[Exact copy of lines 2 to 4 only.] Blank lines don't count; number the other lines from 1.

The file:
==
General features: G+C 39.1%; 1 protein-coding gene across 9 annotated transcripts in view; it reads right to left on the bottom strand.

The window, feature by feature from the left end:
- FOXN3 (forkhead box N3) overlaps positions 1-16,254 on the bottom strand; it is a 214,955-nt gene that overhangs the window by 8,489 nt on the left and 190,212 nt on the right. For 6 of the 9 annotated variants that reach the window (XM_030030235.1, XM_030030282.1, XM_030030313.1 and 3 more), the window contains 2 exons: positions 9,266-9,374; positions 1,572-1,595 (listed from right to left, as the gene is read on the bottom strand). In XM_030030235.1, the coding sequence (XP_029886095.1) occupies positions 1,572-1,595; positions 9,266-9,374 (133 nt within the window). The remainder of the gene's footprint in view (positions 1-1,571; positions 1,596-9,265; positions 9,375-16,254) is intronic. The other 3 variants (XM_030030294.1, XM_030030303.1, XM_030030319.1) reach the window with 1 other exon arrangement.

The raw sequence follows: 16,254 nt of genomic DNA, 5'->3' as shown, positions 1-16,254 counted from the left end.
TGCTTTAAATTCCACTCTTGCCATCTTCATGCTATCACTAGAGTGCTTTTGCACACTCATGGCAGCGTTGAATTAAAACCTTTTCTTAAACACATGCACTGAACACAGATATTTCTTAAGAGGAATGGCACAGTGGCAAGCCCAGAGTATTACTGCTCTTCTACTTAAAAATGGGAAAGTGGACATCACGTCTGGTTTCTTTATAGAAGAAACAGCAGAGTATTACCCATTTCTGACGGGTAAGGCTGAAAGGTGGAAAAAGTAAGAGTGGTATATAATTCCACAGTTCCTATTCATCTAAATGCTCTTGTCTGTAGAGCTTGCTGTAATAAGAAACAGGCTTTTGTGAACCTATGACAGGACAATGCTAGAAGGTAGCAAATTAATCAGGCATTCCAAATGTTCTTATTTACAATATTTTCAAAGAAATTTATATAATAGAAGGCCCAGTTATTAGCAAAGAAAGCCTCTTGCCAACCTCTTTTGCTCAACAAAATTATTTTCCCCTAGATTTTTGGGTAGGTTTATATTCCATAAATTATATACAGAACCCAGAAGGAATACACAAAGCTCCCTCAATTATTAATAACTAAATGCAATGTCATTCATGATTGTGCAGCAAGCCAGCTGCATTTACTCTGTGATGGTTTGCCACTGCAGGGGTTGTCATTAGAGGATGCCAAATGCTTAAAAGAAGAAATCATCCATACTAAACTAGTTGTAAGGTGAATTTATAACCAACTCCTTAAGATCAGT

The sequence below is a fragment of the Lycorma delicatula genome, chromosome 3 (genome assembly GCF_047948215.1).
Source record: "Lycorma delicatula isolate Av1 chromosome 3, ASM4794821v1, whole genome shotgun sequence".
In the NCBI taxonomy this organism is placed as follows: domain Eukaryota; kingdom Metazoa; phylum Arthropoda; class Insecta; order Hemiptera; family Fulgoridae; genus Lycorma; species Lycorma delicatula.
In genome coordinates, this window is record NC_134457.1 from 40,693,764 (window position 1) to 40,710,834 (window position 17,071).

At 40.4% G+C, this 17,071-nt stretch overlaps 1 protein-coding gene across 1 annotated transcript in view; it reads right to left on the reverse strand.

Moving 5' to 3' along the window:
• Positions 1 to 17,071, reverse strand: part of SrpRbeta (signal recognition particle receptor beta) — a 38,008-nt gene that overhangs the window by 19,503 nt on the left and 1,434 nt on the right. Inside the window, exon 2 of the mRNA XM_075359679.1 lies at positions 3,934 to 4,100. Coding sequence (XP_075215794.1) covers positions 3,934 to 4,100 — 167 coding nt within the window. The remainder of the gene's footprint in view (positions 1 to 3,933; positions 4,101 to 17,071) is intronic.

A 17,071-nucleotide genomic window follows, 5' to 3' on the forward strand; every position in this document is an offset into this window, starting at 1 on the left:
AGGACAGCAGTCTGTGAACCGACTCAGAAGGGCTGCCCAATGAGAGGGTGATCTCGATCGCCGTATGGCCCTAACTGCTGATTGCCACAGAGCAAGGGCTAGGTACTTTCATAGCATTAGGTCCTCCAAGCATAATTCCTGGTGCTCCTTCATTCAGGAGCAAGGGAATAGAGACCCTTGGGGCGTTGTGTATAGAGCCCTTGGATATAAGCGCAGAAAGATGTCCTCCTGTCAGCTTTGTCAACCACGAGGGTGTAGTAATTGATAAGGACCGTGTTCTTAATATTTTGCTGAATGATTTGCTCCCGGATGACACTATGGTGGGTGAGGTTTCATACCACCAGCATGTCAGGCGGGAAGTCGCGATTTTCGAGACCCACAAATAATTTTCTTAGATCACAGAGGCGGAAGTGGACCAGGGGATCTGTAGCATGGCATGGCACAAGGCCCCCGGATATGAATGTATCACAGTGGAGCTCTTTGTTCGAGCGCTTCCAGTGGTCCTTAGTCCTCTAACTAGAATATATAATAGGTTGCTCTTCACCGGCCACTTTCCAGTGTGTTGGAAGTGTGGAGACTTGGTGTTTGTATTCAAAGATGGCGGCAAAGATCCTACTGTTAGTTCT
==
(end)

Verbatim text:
The window, feature by feature from the left end:
- FOXN3 (forkhead box N3) overlaps positions 1-16,254 on the bottom strand; it is a 214,955-nt gene that overhangs the window by 8,489 nt on the left and 190,212 nt on the right. For 6 of the 9 annotated variants that reach the window (XM_030030235.1, XM_030030282.1, XM_030030313.1 and 3 more), the window contains 2 exons: positions 9,266-9,374; positions 1,572-1,595 (listed from right to left, as the gene is read on the bottom strand). In XM_030030235.1, the coding sequence (XP_029886095.1) occupies positions 1,572-1,595; positions 9,266-9,374 (133 nt within the window). The remainder of the gene's footprint in view (positions 1-1,571; positions 1,596-9,265; positions 9,375-16,254) is intronic. The other 3 variants (XM_030030294.1, XM_030030303.1, XM_030030319.1) reach the window with 1 other exon arrangement.

The raw sequence follows: 16,254 nt of genomic DNA, 5'->3' as shown, positions 1-16,254 counted from the left end.